vlsi by nuhman10


									CS 55111 Project
 Vending Machine


      Fall 2003

    Project Report
    December 5, 2003
 7.   RESULTS.

The project involved the design, simulation,
realization and demonstration of a vending
machine system using a Field Programmable
Gate Array (FPGA). The behavior of a system
was described using a hardware description
language (AHDL AND VHDL).
This project involved the design of a microelectronic system to meet the
requirements of a specific application. The system consists of input/output devices
coupled with digital logic circuitry, implemented in a single application-specific
integrated circuit (ASIC). The design is specified, as shown in Figure 1, at various
levels of abstraction including the system, behavioral, structural, and physical levels.
The design process involves mapping the requirements of the application into lower-
level specifications that describe not only the internal functions, but also the
interactions among the components and the external world.

For this project, a hardware description language, VHDL, was used to specify
portions of the design. This representation was synthesized and mapped into a
chosen technology. The resulting structural (logic) description was combined with
other components using a schematic editor. The design was then simulated for
functionality. Once verified, the structural representation was translated into a
physical representation that was placed and routed automatically. The design was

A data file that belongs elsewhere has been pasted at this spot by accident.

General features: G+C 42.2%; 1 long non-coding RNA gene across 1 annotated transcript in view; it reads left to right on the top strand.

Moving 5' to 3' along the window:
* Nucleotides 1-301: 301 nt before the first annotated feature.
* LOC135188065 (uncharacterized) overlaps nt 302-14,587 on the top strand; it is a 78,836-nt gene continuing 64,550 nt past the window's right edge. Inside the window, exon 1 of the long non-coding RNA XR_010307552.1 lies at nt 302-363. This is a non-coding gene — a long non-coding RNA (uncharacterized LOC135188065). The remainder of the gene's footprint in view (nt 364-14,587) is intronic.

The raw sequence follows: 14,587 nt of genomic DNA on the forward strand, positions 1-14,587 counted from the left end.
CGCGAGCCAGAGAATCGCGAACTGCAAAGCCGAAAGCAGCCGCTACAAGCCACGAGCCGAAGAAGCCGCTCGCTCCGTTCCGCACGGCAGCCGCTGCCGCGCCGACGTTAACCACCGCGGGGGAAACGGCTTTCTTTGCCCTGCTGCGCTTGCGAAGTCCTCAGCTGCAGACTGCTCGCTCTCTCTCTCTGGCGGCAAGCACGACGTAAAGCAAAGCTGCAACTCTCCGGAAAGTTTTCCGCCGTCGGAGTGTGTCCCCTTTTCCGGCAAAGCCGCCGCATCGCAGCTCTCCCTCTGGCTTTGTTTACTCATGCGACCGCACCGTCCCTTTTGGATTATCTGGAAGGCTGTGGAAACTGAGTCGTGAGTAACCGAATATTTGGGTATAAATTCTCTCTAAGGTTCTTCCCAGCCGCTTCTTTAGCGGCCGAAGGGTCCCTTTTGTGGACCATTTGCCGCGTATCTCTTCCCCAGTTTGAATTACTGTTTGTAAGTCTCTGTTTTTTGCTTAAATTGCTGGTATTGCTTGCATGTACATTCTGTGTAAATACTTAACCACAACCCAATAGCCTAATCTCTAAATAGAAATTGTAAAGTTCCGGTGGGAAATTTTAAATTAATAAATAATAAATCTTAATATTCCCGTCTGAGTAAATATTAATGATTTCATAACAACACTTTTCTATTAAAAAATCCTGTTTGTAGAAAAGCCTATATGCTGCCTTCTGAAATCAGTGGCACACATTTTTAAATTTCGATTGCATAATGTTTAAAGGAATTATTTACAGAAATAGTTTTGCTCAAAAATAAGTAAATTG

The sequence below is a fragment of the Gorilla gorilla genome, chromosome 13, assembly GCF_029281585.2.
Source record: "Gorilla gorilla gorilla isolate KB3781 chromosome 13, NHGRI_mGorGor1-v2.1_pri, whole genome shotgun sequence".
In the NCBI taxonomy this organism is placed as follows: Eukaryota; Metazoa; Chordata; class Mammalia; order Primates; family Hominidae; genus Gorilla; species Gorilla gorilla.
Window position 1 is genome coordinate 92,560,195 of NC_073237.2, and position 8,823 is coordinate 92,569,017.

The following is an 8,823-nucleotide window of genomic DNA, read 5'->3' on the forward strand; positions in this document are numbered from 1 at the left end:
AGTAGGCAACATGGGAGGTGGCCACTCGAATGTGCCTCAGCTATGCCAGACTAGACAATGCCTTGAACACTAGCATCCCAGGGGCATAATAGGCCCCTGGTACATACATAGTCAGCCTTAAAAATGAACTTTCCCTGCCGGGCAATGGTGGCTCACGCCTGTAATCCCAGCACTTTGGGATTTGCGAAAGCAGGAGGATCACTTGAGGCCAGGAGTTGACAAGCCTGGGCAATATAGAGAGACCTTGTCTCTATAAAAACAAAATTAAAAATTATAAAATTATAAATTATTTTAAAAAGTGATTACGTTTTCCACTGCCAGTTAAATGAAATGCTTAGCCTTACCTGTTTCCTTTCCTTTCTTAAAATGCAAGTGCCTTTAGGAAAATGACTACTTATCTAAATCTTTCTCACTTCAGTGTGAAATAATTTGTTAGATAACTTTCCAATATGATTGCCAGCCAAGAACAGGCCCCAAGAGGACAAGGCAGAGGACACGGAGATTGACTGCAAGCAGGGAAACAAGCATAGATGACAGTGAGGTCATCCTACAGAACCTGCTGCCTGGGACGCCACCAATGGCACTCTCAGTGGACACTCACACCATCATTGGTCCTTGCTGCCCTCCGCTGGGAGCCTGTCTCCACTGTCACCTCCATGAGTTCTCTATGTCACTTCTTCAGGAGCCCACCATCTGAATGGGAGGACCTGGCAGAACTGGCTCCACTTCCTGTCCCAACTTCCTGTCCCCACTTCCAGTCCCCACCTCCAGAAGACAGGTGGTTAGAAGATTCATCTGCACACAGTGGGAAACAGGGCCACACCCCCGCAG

then re-simulated to verify proper operation and timing.

                             System requirement


   Behavioral                                                      Structural
   Description                                                     Description

                             Design synthesis

              Figure 1: Process for Design of a Microelectronic System
System Requirements:
1) Coins insertion simulation

Push button PB1 is pushed a number of times to indicate the amount of
coins deposited. The system accumulates the amount of coins inserted
and displays current amount with the 7-segment display. Limitation is
up to 0.95 cents, after which all the deposited money is returned
indicating zero-zero on the 7-segment displays. Only 5 cent coins can be
inserted at a time.

2) Item selection

When one of the 7 dipswitches is selected and PB2 is pushed, the system
checks current total deposited coins with the price of specific items
selected by the dipswitch. If the deposited coins are equal or greater
than the price of candy, the system lights up the specific LED
representing the selected candy to indicate that the item was vended and
the 7-segment displays show the amount of coins returned. When the
dipswitch is returned to the initial condition, the coin return will be
initiated and then all registers reset. If more than one switch is selected
and PB2 is pushed, the system shows an error, and will return the
deposited coins and reset. If the total deposited coins are insufficient,
the system displays "LL" on the 7-segment displays until the dipswitch
returns to the initial position.

3) Availability of item